Jewish studies

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Jewish studies and Jewish studies are the official names of a scientific discipline that can be studied at several German-speaking universities and which, according to their self- image, tie in with the tradition of the science of Judaism , which developed as an independent academic discipline in the 19th century.

The younger term Jewish Studies is based on the discipline of the above-mentioned Judaism (Jewish Studies), which was initially continued in Anglo-American countries and Israel after the Shoah ( Holocaust ); the founder in the USA is Salo W. Baron (1895–1989), historian at Columbia University , formerly a professor in Vienna . On the other hand, Judaic Studies is the traditional technical term that prevailed in German-speaking countries after the Second World War, based on the names of other disciplines such as Oriental Studies, Romance Studies, German Studies and Hebrew Studies . The first German-speaking Judaic institutes were founded in the faculties of philosophy in the 1960s in Vienna ( Kurt Schubert ), Berlin-West ( Jacob Taubes ), Cologne ( Johann Maier ) and Frankfurt am Main ( Arnold Goldberg ). The subject of Israel Studies was offered at the Humboldt University in East Berlin .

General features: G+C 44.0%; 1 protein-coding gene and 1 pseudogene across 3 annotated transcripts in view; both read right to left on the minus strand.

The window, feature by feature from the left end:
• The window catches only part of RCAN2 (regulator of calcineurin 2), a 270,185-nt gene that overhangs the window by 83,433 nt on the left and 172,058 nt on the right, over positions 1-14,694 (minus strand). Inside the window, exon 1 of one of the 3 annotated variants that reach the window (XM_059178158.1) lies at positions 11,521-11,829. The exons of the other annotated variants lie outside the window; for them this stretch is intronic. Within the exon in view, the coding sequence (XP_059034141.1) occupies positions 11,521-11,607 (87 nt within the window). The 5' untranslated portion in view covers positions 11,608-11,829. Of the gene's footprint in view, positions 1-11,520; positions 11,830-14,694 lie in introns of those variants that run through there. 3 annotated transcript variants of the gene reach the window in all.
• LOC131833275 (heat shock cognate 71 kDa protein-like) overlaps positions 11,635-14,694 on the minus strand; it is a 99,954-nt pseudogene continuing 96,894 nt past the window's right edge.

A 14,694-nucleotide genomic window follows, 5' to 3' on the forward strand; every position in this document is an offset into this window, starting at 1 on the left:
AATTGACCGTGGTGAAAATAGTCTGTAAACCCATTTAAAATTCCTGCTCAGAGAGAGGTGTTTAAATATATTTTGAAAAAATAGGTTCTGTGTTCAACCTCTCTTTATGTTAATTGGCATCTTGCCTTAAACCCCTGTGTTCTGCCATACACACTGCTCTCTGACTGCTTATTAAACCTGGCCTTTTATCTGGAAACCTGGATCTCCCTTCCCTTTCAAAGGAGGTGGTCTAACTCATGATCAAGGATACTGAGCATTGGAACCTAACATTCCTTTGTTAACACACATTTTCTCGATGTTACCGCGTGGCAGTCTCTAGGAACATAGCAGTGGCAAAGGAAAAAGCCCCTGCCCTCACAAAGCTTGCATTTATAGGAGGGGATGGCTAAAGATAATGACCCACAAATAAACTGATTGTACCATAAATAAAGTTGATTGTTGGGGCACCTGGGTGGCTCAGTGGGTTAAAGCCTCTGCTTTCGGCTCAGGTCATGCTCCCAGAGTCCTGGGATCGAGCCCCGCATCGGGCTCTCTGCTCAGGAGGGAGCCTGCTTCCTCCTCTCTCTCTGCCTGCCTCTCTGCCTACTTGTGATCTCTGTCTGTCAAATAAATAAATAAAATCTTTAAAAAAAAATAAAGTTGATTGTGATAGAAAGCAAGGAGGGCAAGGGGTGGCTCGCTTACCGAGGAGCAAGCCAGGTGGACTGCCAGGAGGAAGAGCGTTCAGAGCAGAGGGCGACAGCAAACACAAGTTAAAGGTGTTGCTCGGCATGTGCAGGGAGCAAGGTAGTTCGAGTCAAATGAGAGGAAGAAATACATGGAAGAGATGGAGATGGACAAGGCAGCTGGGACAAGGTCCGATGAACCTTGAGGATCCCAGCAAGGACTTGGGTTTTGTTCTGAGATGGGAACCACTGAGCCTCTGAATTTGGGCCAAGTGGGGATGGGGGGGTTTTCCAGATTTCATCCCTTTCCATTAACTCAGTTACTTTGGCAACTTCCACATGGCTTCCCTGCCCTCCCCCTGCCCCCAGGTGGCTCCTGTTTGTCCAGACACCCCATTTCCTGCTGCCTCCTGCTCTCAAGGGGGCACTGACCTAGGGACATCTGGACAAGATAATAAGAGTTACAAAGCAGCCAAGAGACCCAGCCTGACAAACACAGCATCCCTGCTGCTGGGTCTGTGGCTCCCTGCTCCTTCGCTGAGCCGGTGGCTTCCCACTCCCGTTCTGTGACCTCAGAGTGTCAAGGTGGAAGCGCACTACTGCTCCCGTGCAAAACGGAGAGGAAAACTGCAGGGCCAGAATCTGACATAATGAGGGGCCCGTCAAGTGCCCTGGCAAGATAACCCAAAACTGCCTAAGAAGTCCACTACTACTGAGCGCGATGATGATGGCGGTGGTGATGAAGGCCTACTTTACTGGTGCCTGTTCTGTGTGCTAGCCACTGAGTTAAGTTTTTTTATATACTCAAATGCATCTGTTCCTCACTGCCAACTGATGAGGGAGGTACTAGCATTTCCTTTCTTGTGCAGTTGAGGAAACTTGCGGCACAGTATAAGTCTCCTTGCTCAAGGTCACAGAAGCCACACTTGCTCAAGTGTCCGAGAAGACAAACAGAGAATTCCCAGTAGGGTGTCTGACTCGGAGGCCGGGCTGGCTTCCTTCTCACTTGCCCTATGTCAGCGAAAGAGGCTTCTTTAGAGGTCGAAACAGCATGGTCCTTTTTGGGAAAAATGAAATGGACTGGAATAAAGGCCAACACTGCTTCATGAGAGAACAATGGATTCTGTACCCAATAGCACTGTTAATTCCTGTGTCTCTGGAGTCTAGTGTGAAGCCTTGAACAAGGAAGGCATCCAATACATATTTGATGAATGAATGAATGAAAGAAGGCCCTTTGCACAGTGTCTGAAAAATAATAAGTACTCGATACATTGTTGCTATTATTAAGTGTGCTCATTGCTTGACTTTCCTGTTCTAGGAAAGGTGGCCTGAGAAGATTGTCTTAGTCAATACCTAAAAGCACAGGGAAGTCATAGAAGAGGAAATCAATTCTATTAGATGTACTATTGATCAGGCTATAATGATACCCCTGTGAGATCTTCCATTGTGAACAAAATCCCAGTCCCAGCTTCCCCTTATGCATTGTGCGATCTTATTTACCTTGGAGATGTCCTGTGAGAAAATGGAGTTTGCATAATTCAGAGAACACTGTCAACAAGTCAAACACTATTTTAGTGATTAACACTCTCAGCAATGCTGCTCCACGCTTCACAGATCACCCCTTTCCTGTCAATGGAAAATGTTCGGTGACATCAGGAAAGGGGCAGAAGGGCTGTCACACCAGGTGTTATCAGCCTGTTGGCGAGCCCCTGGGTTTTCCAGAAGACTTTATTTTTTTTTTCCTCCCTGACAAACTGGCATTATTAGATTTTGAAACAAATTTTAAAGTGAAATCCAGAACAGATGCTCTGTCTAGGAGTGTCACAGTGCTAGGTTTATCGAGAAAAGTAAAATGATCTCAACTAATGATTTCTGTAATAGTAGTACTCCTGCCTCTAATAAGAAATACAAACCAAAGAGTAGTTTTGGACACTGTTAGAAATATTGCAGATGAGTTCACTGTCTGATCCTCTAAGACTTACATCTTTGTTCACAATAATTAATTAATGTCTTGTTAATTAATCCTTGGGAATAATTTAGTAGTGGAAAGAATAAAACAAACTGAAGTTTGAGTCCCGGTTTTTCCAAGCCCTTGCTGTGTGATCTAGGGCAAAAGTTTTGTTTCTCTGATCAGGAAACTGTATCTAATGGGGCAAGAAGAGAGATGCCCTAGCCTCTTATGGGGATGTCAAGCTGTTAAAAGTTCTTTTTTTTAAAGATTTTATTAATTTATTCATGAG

Research subject of the subject

The subject aims to research and convey the 3000-year history , literary, religious and cultural history of Judaism . Jewish religious, intellectual and cultural history are not seen as a passive object of external influences, but as an active part of general culture. Knowledge of the source languages ​​of Judaism, especially Hebrew , but also Aramaic , Judaeo-Arabic , Yiddish , Ladino , Judeo-Persian and Judeo-Greek, is indispensable for dealing with Jewish religious and cultural history . The study of the Hebrew language in all of its stages of development (biblical, rabbinical, medieval, modern) is seen as a basic requirement for critical source reading. This principle does not just apply to the postgraduate phase, but already in the bachelor's degree programs, in which Anglo-Saxon universities mostly still work with translations, i.e. with second-hand texts. With this specifically Judaic expertise, Jewish Studies / Judaic Studies also stands out from other subjects in the Faculty of Philosophy that deal with Judaism (history, philosophy, etc.).